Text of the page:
Antimicrobial susceptibility of Brachyspira hyodysenteriae isolated in Italy from 2005 to 2013.
Swine dysentery (SD) is a severe colitis of pigs caused by Brachyspira hyodysenteriae (Harris, 1999). The control of SD is still mainly based on the use of few antimicrobials, such as pleuromutilins, macrolides and lincosamides.
However more than half of the Italian isolates of B. hyodysenteriaewere shown to be resistant to pleuromutilins, with a significant increasing trend in the last 10 years (Rugna, 2015).
The aim of this study was to compare the susceptibility of Brachyspira hyodysenteriae versus tiamulin, valnemulin, doxycycline, aivlosin, lincomycin and tylosin.
The antimicrobial susceptibility of 206 B.hyodysenteriae isolates from Italian herds from 2005-2013 was evaluated by a broth microdilution test. The MIC values were interpreted using clinical breakpoints (Ronne and Szancer, 1990) and epidemiological cut-offs (Pringle, 2012). The vast majority of the isolates (above 80%, approximately) showed MIC values above the epidemiological cut offs, indicating a previous exposure to antimicrobials.
Moreover, most isolates (98%) were clinically resistant to tylosin, about half (56%) to lincomycin and roughly a third (34%) to tiamulin.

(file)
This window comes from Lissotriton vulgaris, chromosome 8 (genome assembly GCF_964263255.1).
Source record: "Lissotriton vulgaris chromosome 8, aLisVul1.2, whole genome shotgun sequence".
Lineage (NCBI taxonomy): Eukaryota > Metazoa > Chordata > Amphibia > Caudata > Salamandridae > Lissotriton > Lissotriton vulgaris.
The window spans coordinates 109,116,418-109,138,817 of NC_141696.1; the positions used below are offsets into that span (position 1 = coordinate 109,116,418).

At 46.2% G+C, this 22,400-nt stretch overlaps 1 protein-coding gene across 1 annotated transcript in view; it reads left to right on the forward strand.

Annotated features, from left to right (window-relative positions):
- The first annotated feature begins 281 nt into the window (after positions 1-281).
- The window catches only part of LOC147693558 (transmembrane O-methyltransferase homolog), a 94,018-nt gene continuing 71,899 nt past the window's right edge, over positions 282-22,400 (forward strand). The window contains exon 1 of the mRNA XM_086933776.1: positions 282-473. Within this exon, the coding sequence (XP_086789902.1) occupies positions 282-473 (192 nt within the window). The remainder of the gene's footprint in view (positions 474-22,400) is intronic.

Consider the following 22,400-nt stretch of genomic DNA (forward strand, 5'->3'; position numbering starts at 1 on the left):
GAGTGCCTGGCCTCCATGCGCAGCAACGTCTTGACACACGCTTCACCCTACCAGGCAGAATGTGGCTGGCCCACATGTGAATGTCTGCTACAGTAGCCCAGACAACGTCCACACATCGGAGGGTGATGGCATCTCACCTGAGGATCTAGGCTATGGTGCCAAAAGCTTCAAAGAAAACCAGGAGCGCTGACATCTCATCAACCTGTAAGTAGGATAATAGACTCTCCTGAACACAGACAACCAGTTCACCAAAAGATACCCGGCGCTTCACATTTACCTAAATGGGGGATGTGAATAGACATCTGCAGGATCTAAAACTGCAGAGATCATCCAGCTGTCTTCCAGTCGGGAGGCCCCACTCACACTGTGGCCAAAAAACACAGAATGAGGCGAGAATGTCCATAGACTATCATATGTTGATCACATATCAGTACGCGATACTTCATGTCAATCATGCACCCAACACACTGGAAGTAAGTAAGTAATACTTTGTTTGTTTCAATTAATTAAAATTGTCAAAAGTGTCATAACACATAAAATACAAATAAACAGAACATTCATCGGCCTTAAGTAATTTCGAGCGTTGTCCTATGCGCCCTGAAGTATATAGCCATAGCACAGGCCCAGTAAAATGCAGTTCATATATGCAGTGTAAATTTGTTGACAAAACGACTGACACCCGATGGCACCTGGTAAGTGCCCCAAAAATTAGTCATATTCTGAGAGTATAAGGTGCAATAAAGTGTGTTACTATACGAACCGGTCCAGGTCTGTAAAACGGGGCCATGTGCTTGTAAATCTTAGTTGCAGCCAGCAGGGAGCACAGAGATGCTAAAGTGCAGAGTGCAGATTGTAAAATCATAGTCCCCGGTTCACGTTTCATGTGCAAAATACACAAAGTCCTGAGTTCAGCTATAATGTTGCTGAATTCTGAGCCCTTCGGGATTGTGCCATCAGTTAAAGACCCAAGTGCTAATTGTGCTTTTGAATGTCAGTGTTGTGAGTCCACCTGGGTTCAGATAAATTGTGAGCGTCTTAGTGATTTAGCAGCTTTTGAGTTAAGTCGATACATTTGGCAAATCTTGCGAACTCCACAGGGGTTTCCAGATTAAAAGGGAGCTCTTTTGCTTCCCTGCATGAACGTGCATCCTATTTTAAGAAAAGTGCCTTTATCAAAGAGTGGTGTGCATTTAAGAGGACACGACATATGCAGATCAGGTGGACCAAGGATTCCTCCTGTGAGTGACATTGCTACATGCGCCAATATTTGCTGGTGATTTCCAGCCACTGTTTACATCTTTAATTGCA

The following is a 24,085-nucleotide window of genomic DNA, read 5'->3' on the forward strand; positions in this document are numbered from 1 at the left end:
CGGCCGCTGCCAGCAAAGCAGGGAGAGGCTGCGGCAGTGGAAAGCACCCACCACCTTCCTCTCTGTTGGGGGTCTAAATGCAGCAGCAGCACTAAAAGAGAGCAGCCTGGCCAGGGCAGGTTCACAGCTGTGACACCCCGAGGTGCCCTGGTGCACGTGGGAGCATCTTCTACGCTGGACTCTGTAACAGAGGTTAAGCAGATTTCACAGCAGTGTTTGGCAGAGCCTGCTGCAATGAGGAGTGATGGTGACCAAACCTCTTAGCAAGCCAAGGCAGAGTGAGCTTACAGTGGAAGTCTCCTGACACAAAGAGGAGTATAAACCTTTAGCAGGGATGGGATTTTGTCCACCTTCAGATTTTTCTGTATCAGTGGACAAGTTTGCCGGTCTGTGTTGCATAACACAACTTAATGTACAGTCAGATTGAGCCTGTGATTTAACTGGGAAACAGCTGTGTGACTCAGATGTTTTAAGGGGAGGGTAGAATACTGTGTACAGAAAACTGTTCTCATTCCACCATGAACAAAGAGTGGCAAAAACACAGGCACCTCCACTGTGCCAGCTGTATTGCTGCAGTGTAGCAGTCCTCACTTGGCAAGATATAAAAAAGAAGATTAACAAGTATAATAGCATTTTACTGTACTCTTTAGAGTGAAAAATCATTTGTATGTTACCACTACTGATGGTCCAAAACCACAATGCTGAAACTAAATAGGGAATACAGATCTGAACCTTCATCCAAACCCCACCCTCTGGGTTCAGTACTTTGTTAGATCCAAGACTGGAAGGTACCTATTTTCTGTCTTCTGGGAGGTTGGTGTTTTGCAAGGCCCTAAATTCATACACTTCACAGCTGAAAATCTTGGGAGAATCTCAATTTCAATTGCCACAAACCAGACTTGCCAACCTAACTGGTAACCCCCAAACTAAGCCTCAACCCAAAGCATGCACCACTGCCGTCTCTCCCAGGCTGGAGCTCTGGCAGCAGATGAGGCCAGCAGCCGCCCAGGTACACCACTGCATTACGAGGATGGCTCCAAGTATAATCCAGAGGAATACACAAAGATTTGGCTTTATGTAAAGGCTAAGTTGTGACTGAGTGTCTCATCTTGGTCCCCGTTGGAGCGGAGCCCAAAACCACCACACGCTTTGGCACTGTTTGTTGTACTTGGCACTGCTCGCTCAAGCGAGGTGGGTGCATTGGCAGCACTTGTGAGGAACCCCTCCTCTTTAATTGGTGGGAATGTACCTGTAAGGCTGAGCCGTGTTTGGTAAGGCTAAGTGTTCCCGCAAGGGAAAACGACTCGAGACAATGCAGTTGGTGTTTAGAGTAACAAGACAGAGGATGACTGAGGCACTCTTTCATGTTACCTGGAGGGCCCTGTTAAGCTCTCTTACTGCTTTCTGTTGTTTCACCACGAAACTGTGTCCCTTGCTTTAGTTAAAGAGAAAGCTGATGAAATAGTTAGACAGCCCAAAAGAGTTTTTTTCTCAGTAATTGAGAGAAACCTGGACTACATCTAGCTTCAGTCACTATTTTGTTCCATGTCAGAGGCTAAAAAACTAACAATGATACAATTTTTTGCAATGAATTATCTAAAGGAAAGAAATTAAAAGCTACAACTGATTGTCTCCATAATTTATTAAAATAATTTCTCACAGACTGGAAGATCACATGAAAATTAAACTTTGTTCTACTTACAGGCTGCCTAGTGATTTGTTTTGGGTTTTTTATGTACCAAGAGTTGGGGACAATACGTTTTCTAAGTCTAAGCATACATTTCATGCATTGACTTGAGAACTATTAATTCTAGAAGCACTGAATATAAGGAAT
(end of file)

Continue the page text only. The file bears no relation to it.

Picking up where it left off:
Furthermore, a significant increase of non-susceptible isolates (resistant or intermediate) was seen for both lincomycin and tiamulin from 2008 to 2013. A non-negligible proportion of isolates (54%) showed no susceptibility to tylosin, lincomycin and tiamulin, with a significant increase from 2010 to 2013 compared to 2008. Finally, a correlation was found between the non-wild type status of isolates to aivlosin and tylosin (p=0.025) and between non-wild type status of isolates to tylosin and lincomycin (p=0.016).
In conclusion, the decreased susceptibility of Italian isolates of B. hyodysenteriae is not restricted to pleuromutilins, but involves most of the antibiotics used for the control of SD. An increase of multiresistant isolates was recorded in the last eight years, posing a significant threat to pig industry.